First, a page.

When it hurts to comb your hair, it could be your rotator cuff

A rotator cuff tear is a pretty common cause of shoulder pain and disability among adults. It is the most commonly torn structure in the shoulder. Each year, approximately 200,000 Americans require shoulder surgery related to repair of the rotator cuff and an additional 400,000 Americans have surgery for related rotator cuff tendonitis or for partial tears. Studies indicate that over 50% of individuals aged 65 and over may have rotator cuff tears.
How do you know if you’ve torn your rotator cuff? It hurts and it makes your arm on the injured side weak and a bit useless. A torn rotator cuff will make many activities you typically take for granted – pulling a shirt over your head, combing your hair, reaching for something on a high shelf – painful and difficult to do.
A rotator cuff tears when the edge of the rotator cuff tendon is pulled away from its normal attachment to the humeral head (upper arm bone). This can result from a sudden force on the shoulder, such as a fall on the arm, or from progressive wear. Tears can be partial or full-thickness.
There are both surgical and non-surgical approaches to treating a rotator cuff tear. The best treatment depends on the tear and one the patient and can only be determined by a qualified physician after an examination and imaging. Nonsurgical treatment options may include rest, activity modification, non-steroidal anti-inflammatory medication, strengthening exercises and physical therapy, or steroid injections. Surgery may be recommended if pain does not improve with nonsurgical methods, if the tear is quite large, or if loss of function is significant.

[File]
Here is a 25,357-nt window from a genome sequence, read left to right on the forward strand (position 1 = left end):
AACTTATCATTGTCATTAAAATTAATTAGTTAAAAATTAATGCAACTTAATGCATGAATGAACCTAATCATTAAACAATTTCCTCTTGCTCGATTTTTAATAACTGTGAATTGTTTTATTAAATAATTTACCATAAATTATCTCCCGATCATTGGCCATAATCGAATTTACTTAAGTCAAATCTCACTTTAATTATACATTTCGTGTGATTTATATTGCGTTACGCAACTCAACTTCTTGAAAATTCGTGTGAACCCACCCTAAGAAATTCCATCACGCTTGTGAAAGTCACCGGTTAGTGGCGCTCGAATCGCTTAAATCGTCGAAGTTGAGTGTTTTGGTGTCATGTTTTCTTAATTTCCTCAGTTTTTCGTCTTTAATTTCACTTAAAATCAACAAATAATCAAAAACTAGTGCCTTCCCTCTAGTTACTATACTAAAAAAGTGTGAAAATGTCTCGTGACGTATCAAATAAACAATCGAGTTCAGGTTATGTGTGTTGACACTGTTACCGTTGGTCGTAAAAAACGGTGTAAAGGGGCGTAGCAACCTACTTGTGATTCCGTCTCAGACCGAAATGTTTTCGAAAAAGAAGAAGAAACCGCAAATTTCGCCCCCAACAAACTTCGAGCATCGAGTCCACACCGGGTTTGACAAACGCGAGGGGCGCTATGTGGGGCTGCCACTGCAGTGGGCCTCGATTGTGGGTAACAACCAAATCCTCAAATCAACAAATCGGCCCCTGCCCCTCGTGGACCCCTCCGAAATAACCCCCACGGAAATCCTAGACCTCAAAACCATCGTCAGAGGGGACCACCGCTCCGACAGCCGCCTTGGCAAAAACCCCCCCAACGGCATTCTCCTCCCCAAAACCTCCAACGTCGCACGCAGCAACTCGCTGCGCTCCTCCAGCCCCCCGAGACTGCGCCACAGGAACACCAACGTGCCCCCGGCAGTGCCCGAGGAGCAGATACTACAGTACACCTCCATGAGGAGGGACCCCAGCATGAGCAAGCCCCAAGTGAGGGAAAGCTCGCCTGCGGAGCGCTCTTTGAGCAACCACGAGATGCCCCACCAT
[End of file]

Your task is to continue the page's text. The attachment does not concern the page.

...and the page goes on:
If you are experiencing chronic shoulder and arm pain, don’t “tough it out.” See a qualified orthopaedist like Dr. Thomas Fyda of Great Basin Orthopaedics, who is fellowship trained in Sports Medicine, for a diagnosis. Not only can early diagnosis and treatment prevent your symptoms from getting worse and get you back to your normal routine more quickly, ignoring it may cause further damage.
Reference material for this article was found at American Academy of Orthopaedic Surgeons website, http://orthoinfo.aaos.org/topic.cfm?topic=A00064, and http://www.aaos.org/news/aaosnow/jan11/cover1.asp